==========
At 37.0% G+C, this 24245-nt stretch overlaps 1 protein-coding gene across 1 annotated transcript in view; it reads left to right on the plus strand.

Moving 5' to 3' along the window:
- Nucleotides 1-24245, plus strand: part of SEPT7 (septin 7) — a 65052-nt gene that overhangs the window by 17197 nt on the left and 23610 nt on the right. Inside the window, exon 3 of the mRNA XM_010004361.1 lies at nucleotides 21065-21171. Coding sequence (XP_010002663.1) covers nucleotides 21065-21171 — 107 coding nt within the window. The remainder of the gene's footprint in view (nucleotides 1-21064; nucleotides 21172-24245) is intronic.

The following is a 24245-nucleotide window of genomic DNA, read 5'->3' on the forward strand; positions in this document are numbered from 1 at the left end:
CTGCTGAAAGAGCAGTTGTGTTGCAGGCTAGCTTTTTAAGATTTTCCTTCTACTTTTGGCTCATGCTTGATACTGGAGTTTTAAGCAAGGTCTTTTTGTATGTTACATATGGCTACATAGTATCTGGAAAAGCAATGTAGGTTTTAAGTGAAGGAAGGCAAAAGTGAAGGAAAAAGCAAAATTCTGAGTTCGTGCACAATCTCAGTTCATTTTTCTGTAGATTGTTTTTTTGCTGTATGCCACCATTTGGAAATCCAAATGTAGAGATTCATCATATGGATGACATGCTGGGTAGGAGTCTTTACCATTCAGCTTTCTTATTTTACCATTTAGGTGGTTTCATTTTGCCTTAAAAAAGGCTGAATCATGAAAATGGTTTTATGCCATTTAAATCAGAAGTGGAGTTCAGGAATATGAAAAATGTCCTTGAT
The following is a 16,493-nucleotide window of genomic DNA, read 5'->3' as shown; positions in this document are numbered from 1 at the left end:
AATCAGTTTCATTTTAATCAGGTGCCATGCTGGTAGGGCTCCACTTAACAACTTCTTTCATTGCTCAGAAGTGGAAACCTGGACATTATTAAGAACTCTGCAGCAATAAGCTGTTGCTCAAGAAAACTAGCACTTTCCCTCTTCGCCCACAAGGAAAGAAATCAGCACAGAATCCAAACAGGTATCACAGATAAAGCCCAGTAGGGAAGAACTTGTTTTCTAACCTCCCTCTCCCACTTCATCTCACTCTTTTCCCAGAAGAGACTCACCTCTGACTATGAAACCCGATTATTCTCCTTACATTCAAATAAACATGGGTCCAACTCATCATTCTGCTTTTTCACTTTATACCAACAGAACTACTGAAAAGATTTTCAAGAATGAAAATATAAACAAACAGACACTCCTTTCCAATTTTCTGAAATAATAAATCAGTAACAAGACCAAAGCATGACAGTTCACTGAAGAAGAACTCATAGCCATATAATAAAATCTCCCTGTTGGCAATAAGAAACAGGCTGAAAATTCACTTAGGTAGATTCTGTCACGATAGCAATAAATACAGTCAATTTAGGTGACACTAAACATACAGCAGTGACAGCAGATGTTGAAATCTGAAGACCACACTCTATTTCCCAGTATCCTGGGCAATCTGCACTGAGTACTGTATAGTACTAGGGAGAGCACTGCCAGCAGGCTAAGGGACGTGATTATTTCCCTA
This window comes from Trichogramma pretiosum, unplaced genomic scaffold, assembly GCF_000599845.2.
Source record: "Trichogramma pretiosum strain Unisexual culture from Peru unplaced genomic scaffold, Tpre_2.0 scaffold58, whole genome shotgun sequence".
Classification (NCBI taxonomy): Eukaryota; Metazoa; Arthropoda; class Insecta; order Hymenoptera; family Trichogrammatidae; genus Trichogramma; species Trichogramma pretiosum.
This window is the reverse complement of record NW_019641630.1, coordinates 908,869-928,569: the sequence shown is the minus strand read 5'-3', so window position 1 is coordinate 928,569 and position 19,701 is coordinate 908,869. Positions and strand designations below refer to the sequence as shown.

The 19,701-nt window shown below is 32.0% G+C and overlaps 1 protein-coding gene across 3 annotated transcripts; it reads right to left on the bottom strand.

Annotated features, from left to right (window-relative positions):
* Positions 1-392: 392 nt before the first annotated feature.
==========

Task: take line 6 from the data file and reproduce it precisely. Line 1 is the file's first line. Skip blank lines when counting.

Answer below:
The following is a 16,493-nucleotide window of genomic DNA, read 5'->3' as shown; positions in this document are numbered from 1 at the left end: